A commendable, galvanizing, cautionary plea for increased consumer awareness that should inspire food-driven dialogue and...




A motivational text addresses how certain foods become addictive and problematic.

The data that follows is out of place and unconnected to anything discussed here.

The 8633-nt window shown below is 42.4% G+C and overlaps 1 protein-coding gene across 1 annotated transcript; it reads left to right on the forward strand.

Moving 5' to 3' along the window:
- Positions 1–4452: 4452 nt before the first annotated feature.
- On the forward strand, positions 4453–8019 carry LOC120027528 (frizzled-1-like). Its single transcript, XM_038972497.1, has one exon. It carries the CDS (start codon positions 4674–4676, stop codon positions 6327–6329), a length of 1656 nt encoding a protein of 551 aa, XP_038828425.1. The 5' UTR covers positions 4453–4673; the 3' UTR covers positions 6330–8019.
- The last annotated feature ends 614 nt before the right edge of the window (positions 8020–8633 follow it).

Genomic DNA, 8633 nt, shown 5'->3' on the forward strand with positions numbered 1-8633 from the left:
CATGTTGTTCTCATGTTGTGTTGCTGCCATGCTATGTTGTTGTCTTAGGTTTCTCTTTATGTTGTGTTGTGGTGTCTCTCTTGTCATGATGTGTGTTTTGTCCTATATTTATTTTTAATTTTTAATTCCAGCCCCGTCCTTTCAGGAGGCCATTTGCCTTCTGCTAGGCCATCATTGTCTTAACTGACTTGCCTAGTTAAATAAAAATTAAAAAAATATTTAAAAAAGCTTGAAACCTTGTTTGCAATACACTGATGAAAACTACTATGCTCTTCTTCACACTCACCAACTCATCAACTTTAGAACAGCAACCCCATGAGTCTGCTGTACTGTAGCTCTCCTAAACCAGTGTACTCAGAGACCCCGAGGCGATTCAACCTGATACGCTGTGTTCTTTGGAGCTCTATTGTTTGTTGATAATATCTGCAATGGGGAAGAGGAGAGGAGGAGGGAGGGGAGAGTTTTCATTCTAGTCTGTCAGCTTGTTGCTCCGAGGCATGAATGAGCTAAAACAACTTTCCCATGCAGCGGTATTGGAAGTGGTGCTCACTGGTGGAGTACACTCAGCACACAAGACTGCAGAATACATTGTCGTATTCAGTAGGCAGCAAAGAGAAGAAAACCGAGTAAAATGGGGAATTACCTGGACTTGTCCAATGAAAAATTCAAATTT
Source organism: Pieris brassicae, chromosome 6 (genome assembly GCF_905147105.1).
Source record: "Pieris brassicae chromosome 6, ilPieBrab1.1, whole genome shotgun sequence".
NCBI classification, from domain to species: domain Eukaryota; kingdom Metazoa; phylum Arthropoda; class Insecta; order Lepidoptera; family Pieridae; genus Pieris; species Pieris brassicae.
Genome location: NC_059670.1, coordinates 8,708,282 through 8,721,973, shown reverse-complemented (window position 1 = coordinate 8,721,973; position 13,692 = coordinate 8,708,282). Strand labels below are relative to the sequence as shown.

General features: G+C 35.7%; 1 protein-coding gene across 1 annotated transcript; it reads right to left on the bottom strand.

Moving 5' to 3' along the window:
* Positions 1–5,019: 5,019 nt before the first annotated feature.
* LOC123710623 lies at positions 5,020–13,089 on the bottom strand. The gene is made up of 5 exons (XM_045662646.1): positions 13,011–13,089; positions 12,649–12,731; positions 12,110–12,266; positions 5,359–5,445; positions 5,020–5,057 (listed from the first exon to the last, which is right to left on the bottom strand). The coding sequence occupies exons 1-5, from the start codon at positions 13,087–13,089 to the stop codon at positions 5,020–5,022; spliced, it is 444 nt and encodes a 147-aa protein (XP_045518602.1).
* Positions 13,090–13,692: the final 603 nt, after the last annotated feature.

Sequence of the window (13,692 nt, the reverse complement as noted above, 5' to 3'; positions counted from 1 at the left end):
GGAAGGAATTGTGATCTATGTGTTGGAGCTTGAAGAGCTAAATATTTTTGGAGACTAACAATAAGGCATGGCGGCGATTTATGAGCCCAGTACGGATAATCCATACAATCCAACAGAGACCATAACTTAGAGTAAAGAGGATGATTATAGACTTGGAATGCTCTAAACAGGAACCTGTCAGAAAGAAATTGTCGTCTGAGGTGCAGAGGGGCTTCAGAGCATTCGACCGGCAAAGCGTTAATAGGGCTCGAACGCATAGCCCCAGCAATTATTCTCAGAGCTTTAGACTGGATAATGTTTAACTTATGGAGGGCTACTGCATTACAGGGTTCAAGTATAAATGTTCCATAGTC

In his book, international marketing authority and scholar Graham (International Marketing: 17th Edition, 2015, etc.) holds the often deceptive marketing initiatives for certain addictive foods he calls “spices” (“that is, something you don’t need”) directly responsible for their rampant misuse, overreliance, and overconsumption. “Government regulation of these spices is a hodgepodge of path-dependent political decision making that yields destructive consequences for the public health and society in general,” he implores. Urgent in tone, Graham’s guidebook targets a highly addictive grouping of “psychoactive substances” that contain the kind of alluring “hedonic compounds” necessary to ensnare an unknowing public into not only buying them, but also becoming reliant on them to enjoy everyday life. He begins with a declarative chapter on the nature and the machinations of today’s aggressive marketing industry and how it attracts human consumption, causes repetitive consumer purchases, and, with the promotion of cleverly bioengineered chemical compounds, entertains “our brains.” The bulk of his book lies in the dissection of key addictive ingestibles, like salt, sugar, chocolate, caffeine, tobacco, and alcohol, and their deleterious effects. But potent, controlled drugs like cocaine, marijuana, and opium are also skewered by the outspoken, authoritative author who spares no fact or opinion during his discussion of each. In an impassioned introduction, Graham first writes about his own experience with these consumables. The worst of the lot is perhaps alcohol, which the author notes “nearly killed me as a teenager. Thrice.” Graphs, charts, and sound evidentiary and referential research bolster already worrisome statistics on things like salt intake, sugar, caffeine, and nicotine consumption and compulsion, and their myriad health consequences. He further denounces the marketers, companies, campaigns, and their manipulations of these key ingredients in a particularly conclusive and damning closing section. Graham’s provocative, impeccably researched, and informative book makes powerful declarative statements about the nature of food addictions and the many components that make up how and why people consume what they do. But because Graham is a marketing guru and not a medical professional, his claims and advice for change should be taken in moderation and further investigated by readers and advocates desiring the definitive answers tailored to their own physical conditions.